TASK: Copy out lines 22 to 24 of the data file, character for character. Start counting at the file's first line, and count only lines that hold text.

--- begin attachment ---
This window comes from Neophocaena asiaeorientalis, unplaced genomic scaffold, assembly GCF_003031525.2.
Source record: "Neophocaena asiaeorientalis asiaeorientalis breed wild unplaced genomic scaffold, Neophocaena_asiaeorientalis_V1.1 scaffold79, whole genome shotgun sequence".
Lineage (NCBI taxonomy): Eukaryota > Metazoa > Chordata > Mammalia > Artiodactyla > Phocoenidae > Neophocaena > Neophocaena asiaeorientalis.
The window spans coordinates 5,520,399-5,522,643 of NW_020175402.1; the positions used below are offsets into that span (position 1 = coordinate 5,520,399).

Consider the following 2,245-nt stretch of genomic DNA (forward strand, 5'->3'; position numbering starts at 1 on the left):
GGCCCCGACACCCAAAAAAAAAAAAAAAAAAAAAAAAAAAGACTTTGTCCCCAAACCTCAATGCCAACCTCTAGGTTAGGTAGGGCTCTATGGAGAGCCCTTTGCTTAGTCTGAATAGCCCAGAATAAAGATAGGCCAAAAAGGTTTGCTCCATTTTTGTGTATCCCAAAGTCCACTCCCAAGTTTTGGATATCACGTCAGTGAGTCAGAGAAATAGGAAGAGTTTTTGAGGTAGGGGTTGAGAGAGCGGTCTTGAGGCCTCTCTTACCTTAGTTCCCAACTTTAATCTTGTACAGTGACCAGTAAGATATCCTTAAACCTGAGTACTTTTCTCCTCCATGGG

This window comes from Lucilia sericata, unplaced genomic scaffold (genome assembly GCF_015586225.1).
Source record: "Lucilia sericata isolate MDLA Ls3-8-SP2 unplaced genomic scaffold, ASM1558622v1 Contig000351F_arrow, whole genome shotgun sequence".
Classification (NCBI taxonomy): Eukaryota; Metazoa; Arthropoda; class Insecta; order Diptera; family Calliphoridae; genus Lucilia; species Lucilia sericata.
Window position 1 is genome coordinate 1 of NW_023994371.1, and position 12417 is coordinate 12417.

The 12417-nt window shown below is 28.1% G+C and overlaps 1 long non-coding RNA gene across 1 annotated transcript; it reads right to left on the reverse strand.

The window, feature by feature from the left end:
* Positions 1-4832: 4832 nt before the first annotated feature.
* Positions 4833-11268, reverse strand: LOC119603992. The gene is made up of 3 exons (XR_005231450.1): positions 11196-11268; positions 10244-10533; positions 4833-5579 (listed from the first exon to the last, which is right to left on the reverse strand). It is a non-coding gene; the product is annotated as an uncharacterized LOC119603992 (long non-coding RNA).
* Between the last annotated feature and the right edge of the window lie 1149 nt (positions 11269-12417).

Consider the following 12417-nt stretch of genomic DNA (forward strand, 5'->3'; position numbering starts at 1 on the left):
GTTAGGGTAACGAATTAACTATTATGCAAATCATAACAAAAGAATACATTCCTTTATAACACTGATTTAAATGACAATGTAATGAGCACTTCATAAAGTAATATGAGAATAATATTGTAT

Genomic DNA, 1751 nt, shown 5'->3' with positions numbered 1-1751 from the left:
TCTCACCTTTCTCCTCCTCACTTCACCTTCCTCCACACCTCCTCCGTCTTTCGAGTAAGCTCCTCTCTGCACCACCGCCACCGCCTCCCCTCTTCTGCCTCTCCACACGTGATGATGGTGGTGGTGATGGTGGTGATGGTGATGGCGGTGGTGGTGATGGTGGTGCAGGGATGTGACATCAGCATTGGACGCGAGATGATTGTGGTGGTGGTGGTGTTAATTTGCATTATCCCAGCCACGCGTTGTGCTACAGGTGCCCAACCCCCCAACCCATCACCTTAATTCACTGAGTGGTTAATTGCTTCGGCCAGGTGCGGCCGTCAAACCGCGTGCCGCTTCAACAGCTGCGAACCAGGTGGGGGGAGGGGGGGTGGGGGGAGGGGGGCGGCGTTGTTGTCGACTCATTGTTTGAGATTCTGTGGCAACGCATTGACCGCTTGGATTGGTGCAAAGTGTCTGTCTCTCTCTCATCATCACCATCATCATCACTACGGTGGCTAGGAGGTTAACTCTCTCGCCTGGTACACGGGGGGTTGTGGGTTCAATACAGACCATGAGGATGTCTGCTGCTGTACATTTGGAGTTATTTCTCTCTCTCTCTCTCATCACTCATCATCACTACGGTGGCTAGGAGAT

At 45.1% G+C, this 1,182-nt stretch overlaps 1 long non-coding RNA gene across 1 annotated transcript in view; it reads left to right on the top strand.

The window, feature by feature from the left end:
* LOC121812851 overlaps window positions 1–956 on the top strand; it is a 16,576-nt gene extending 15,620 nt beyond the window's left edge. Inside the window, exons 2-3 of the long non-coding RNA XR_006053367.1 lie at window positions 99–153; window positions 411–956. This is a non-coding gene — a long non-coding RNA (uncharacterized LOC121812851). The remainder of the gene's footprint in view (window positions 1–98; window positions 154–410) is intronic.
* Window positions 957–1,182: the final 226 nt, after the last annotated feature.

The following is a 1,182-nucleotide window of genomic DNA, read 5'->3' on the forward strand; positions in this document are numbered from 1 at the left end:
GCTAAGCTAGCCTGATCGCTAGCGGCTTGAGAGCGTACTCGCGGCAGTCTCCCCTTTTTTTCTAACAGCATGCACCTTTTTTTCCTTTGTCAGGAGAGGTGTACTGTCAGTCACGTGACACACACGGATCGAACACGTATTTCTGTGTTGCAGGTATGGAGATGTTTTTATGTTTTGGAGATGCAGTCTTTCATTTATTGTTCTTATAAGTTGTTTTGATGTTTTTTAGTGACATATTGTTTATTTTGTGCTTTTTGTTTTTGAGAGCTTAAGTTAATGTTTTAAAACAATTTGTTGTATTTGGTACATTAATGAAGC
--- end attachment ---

* LOC121812851 overlaps window positions 1–956 on the top strand; it is a 16,576-nt gene extending 15,620 nt beyond the window's left edge. Inside the window, exons 2-3 of the long non-coding RNA XR_006053367.1 lie at window positions 99–153; window positions 411–956. This is a non-coding gene — a long non-coding RNA (uncharacterized LOC121812851). The remainder of the gene's footprint in view (window positions 1–98; window positions 154–410) is intronic.
* Window positions 957–1,182: the final 226 nt, after the last annotated feature.

The following is a 1,182-nucleotide window of genomic DNA, read 5'->3' on the forward strand; positions in this document are numbered from 1 at the left end: